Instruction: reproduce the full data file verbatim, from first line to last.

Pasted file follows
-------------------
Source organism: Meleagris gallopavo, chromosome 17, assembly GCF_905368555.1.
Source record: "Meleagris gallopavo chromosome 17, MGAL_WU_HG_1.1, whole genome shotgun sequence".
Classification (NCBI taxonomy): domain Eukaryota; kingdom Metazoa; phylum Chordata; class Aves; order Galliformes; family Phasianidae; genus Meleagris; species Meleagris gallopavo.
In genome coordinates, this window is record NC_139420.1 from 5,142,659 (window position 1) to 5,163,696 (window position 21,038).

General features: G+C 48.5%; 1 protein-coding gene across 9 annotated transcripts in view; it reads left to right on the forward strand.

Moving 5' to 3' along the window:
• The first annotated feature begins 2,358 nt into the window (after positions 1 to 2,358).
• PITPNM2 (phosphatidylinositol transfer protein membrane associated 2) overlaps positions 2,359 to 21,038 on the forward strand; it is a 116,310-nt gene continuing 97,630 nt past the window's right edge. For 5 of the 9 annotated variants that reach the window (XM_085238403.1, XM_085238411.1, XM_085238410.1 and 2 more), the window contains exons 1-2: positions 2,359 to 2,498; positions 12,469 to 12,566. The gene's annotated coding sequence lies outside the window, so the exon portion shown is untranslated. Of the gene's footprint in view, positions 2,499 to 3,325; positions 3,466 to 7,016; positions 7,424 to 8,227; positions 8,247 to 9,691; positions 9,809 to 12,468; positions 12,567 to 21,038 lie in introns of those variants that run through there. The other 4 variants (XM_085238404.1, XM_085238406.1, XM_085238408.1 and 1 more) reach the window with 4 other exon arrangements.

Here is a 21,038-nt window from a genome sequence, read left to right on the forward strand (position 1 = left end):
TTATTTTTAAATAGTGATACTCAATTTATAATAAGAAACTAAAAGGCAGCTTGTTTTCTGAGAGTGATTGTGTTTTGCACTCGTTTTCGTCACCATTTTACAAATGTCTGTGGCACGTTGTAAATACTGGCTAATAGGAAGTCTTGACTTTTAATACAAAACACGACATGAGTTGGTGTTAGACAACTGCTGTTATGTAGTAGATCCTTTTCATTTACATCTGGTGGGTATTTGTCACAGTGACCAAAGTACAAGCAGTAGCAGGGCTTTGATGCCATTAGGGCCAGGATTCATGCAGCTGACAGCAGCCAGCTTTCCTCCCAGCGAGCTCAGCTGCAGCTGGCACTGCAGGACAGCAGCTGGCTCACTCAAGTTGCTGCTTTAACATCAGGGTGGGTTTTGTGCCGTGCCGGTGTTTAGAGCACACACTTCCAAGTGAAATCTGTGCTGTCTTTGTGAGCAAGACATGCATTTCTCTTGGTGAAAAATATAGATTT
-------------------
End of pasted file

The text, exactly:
Source organism: Meleagris gallopavo, chromosome 17, assembly GCF_905368555.1.
Source record: "Meleagris gallopavo chromosome 17, MGAL_WU_HG_1.1, whole genome shotgun sequence".
Classification (NCBI taxonomy): domain Eukaryota; kingdom Metazoa; phylum Chordata; class Aves; order Galliformes; family Phasianidae; genus Meleagris; species Meleagris gallopavo.
In genome coordinates, this window is record NC_139420.1 from 5,142,659 (window position 1) to 5,163,696 (window position 21,038).

General features: G+C 48.5%; 1 protein-coding gene across 9 annotated transcripts in view; it reads left to right on the forward strand.

Moving 5' to 3' along the window:
• The first annotated feature begins 2,358 nt into the window (after positions 1 to 2,358).
• PITPNM2 (phosphatidylinositol transfer protein membrane associated 2) overlaps positions 2,359 to 21,038 on the forward strand; it is a 116,310-nt gene continuing 97,630 nt past the window's right edge. For 5 of the 9 annotated variants that reach the window (XM_085238403.1, XM_085238411.1, XM_085238410.1 and 2 more), the window contains exons 1-2: positions 2,359 to 2,498; positions 12,469 to 12,566. The gene's annotated coding sequence lies outside the window, so the exon portion shown is untranslated. Of the gene's footprint in view, positions 2,499 to 3,325; positions 3,466 to 7,016; positions 7,424 to 8,227; positions 8,247 to 9,691; positions 9,809 to 12,468; positions 12,567 to 21,038 lie in introns of those variants that run through there. The other 4 variants (XM_085238404.1, XM_085238406.1, XM_085238408.1 and 1 more) reach the window with 4 other exon arrangements.

Here is a 21,038-nt window from a genome sequence, read left to right on the forward strand (position 1 = left end):
TTATTTTTAAATAGTGATACTCAATTTATAATAAGAAACTAAAAGGCAGCTTGTTTTCTGAGAGTGATTGTGTTTTGCACTCGTTTTCGTCACCATTTTACAAATGTCTGTGGCACGTTGTAAATACTGGCTAATAGGAAGTCTTGACTTTTAATACAAAACACGACATGAGTTGGTGTTAGACAACTGCTGTTATGTAGTAGATCCTTTTCATTTACATCTGGTGGGTATTTGTCACAGTGACCAAAGTACAAGCAGTAGCAGGGCTTTGATGCCATTAGGGCCAGGATTCATGCAGCTGACAGCAGCCAGCTTTCCTCCCAGCGAGCTCAGCTGCAGCTGGCACTGCAGGACAGCAGCTGGCTCACTCAAGTTGCTGCTTTAACATCAGGGTGGGTTTTGTGCCGTGCCGGTGTTTAGAGCACACACTTCCAAGTGAAATCTGTGCTGTCTTTGTGAGCAAGACATGCATTTCTCTTGGTGAAAAATATAGATTT